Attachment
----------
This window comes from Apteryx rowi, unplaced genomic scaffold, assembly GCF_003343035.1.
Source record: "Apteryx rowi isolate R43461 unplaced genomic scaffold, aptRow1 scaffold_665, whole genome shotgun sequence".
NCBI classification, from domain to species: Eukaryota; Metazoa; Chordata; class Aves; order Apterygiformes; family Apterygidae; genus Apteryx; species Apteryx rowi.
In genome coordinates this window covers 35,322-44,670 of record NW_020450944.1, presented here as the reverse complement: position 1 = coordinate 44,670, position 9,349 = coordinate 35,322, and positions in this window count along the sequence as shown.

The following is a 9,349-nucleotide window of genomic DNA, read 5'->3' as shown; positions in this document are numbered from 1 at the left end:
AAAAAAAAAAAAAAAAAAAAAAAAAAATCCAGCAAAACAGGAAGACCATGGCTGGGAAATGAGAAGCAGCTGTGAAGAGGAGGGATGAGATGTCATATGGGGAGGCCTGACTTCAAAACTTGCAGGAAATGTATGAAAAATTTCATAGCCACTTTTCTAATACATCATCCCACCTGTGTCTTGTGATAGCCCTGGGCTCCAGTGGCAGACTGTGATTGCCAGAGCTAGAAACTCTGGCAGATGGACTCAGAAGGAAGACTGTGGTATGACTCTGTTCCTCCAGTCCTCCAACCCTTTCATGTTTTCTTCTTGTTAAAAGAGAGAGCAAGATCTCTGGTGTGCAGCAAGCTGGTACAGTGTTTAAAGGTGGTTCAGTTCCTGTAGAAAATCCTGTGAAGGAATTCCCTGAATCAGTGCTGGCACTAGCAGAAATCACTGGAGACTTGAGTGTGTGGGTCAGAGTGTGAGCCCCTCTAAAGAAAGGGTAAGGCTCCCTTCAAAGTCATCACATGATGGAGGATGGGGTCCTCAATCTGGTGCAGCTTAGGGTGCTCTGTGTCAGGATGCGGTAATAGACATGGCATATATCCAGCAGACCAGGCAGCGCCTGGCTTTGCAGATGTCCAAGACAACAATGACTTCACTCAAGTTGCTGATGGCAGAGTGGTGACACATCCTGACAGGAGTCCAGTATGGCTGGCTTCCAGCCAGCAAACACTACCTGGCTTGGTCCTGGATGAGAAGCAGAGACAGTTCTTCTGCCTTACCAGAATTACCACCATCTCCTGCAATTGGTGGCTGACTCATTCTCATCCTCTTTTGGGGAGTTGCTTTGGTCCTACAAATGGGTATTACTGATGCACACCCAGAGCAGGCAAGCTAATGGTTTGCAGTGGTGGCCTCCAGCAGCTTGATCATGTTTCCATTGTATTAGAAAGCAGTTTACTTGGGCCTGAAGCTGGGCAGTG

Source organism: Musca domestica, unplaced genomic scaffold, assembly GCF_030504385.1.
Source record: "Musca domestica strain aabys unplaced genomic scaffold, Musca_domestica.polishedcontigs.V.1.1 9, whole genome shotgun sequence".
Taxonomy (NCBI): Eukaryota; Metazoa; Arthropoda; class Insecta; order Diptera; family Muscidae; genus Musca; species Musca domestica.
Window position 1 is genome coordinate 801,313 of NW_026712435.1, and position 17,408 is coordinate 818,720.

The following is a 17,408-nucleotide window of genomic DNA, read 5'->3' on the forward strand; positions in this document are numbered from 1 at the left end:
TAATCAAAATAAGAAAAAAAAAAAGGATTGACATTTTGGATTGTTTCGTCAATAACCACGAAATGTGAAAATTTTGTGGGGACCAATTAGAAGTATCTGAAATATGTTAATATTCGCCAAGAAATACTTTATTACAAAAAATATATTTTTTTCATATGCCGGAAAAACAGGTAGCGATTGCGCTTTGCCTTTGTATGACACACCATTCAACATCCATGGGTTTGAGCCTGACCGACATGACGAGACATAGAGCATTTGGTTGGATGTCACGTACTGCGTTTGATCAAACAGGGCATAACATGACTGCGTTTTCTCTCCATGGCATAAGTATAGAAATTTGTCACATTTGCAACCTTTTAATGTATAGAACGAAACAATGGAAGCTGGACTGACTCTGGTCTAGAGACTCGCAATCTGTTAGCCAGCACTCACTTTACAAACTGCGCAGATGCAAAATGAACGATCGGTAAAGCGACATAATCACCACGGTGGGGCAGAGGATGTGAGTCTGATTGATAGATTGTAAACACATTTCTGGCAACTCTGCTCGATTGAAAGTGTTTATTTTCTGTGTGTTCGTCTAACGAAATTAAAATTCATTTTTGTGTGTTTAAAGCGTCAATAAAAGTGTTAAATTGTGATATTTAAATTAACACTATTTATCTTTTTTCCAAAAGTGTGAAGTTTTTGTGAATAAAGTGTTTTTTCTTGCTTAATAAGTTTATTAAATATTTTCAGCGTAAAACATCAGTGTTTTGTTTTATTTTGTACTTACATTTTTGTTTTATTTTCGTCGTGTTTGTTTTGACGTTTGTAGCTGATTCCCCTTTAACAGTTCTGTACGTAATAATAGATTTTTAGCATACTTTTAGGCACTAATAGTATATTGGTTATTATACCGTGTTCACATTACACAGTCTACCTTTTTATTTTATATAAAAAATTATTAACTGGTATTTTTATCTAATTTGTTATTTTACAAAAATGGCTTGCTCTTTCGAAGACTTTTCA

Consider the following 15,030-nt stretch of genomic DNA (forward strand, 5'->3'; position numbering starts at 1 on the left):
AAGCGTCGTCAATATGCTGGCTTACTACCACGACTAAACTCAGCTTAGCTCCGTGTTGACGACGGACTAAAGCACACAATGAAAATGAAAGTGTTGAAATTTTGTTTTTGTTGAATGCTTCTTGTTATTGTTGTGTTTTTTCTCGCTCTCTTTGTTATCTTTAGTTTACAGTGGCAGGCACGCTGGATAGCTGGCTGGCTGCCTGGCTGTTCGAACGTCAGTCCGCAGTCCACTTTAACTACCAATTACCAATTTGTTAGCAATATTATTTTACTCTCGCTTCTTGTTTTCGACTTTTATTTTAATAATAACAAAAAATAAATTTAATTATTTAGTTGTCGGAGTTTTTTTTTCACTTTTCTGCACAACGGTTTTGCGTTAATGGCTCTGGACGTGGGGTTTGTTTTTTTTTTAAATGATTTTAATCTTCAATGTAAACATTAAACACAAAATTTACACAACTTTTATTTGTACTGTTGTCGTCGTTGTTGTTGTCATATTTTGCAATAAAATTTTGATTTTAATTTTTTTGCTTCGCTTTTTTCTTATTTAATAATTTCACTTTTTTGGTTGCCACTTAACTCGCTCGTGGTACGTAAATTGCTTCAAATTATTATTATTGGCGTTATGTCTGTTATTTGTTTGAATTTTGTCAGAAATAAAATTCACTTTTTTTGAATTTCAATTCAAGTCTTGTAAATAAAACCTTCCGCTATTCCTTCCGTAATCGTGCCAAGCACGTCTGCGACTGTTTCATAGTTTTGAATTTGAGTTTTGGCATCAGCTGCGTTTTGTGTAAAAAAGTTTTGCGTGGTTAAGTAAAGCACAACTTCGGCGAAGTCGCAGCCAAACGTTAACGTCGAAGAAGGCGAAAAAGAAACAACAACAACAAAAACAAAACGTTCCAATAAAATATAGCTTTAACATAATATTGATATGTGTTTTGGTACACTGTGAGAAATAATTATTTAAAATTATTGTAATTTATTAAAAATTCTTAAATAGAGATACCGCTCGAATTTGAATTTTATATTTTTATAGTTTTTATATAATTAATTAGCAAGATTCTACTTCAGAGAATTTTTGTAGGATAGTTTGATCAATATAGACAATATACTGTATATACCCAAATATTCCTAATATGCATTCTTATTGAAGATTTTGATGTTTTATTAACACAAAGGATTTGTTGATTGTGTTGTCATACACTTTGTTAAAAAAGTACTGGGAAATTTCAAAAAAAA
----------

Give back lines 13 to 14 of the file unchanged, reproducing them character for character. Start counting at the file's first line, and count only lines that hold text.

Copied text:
Consider the following 15,030-nt stretch of genomic DNA (forward strand, 5'->3'; position numbering starts at 1 on the left):
AAGCGTCGTCAATATGCTGGCTTACTACCACGACTAAACTCAGCTTAGCTCCGTGTTGACGACGGACTAAAGCACACAATGAAAATGAAAGTGTTGAAATTTTGTTTTTGTTGAATGCTTCTTGTTATTGTTGTGTTTTTTCTCGCTCTCTTTGTTATCTTTAGTTTACAGTGGCAGGCACGCTGGATAGCTGGCTGGCTGCCTGGCTGTTCGAACGTCAGTCCGCAGTCCACTTTAACTACCAATTACCAATTTGTTAGCAATATTATTTTACTCTCGCTTCTTGTTTTCGACTTTTATTTTAATAATAACAAAAAATAAATTTAATTATTTAGTTGTCGGAGTTTTTTTTTCACTTTTCTGCACAACGGTTTTGCGTTAATGGCTCTGGACGTGGGGTTTGTTTTTTTTTTAAATGATTTTAATCTTCAATGTAAACATTAAACACAAAATTTACACAACTTTTATTTGTACTGTTGTCGTCGTTGTTGTTGTCATATTTTGCAATAAAATTTTGATTTTAATTTTTTTGCTTCGCTTTTTTCTTATTTAATAATTTCACTTTTTTGGTTGCCACTTAACTCGCTCGTGGTACGTAAATTGCTTCAAATTATTATTATTGGCGTTATGTCTGTTATTTGTTTGAATTTTGTCAGAAATAAAATTCACTTTTTTTGAATTTCAATTCAAGTCTTGTAAATAAAACCTTCCGCTATTCCTTCCGTAATCGTGCCAAGCACGTCTGCGACTGTTTCATAGTTTTGAATTTGAGTTTTGGCATCAGCTGCGTTTTGTGTAAAAAAGTTTTGCGTGGTTAAGTAAAGCACAACTTCGGCGAAGTCGCAGCCAAACGTTAACGTCGAAGAAGGCGAAAAAGAAACAACAACAACAAAAACAAAACGTTCCAATAAAATATAGCTTTAACATAATATTGATATGTGTTTTGGTACACTGTGAGAAATAATTATTTAAAATTATTGTAATTTATTAAAAATTCTTAAATAGAGATACCGCTCGAATTTGAATTTTATATTTTTATAGTTTTTATATAATTAATTAGCAAGATTCTACTTCAGAGAATTTTTGTAGGATAGTTTGATCAATATAGACAATATACTGTATATACCCAAATATTCCTAATATGCATTCTTATTGAAGATTTTGATGTTTTATTAACACAAAGGATTTGTTGATTGTGTTGTCATACACTTTGTTAAAAAAGTACTGGGAAATTTCAAAAAAAA